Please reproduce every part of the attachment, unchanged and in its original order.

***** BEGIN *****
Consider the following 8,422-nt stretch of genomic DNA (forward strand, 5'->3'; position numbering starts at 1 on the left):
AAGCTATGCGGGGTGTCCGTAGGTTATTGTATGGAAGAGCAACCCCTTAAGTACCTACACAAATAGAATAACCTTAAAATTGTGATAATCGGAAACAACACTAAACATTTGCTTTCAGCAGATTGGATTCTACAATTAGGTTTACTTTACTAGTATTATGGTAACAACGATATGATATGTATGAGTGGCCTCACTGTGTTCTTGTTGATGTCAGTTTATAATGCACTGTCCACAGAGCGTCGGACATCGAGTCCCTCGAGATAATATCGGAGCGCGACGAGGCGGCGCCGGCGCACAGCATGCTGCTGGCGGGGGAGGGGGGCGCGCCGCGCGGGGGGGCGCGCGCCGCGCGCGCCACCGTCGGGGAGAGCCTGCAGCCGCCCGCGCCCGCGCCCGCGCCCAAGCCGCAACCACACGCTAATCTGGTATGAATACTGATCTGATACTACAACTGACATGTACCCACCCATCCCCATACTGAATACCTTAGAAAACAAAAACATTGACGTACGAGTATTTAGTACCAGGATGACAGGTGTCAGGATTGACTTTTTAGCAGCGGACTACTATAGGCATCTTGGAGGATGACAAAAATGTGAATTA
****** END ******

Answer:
Consider the following 8,422-nt stretch of genomic DNA (forward strand, 5'->3'; position numbering starts at 1 on the left):
AAGCTATGCGGGGTGTCCGTAGGTTATTGTATGGAAGAGCAACCCCTTAAGTACCTACACAAATAGAATAACCTTAAAATTGTGATAATCGGAAACAACACTAAACATTTGCTTTCAGCAGATTGGATTCTACAATTAGGTTTACTTTACTAGTATTATGGTAACAACGATATGATATGTATGAGTGGCCTCACTGTGTTCTTGTTGATGTCAGTTTATAATGCACTGTCCACAGAGCGTCGGACATCGAGTCCCTCGAGATAATATCGGAGCGCGACGAGGCGGCGCCGGCGCACAGCATGCTGCTGGCGGGGGAGGGGGGCGCGCCGCGCGGGGGGGCGCGCGCCGCGCGCGCCACCGTCGGGGAGAGCCTGCAGCCGCCCGCGCCCGCGCCCGCGCCCAAGCCGCAACCACACGCTAATCTGGTATGAATACTGATCTGATACTACAACTGACATGTACCCACCCATCCCCATACTGAATACCTTAGAAAACAAAAACATTGACGTACGAGTATTTAGTACCAGGATGACAGGTGTCAGGATTGACTTTTTAGCAGCGGACTACTATAGGCATCTTGGAGGATGACAAAAATGTGAATTA